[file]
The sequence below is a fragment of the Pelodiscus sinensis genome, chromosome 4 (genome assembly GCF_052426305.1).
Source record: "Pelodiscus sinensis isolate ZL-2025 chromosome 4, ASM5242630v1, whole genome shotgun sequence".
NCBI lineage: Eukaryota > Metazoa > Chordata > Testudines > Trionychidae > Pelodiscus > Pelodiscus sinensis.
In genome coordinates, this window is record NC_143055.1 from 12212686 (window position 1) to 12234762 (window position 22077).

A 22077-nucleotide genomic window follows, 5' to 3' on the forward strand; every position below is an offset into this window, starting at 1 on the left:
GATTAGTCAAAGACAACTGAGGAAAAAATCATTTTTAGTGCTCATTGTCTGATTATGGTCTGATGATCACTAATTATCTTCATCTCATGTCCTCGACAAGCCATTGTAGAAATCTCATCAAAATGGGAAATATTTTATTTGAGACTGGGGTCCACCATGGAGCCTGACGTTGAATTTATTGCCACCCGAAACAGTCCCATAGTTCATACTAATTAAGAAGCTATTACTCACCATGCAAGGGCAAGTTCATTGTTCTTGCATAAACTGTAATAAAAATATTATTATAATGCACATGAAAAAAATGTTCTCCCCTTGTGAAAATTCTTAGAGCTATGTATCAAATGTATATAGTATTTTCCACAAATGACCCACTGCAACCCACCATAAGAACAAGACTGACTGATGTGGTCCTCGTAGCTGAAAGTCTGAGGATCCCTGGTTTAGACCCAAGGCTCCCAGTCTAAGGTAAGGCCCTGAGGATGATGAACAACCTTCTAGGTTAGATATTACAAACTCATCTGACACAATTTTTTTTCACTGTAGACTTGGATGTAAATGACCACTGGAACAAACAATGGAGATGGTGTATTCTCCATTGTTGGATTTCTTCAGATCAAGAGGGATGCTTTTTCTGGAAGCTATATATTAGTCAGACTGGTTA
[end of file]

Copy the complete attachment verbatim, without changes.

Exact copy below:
The sequence below is a fragment of the Pelodiscus sinensis genome, chromosome 4 (genome assembly GCF_052426305.1).
Source record: "Pelodiscus sinensis isolate ZL-2025 chromosome 4, ASM5242630v1, whole genome shotgun sequence".
NCBI lineage: Eukaryota > Metazoa > Chordata > Testudines > Trionychidae > Pelodiscus > Pelodiscus sinensis.
In genome coordinates, this window is record NC_143055.1 from 12212686 (window position 1) to 12234762 (window position 22077).

A 22077-nucleotide genomic window follows, 5' to 3' on the forward strand; every position below is an offset into this window, starting at 1 on the left:
GATTAGTCAAAGACAACTGAGGAAAAAATCATTTTTAGTGCTCATTGTCTGATTATGGTCTGATGATCACTAATTATCTTCATCTCATGTCCTCGACAAGCCATTGTAGAAATCTCATCAAAATGGGAAATATTTTATTTGAGACTGGGGTCCACCATGGAGCCTGACGTTGAATTTATTGCCACCCGAAACAGTCCCATAGTTCATACTAATTAAGAAGCTATTACTCACCATGCAAGGGCAAGTTCATTGTTCTTGCATAAACTGTAATAAAAATATTATTATAATGCACATGAAAAAAATGTTCTCCCCTTGTGAAAATTCTTAGAGCTATGTATCAAATGTATATAGTATTTTCCACAAATGACCCACTGCAACCCACCATAAGAACAAGACTGACTGATGTGGTCCTCGTAGCTGAAAGTCTGAGGATCCCTGGTTTAGACCCAAGGCTCCCAGTCTAAGGTAAGGCCCTGAGGATGATGAACAACCTTCTAGGTTAGATATTACAAACTCATCTGACACAATTTTTTTTCACTGTAGACTTGGATGTAAATGACCACTGGAACAAACAATGGAGATGGTGTATTCTCCATTGTTGGATTTCTTCAGATCAAGAGGGATGCTTTTTCTGGAAGCTATATATTAGTCAGACTGGTTA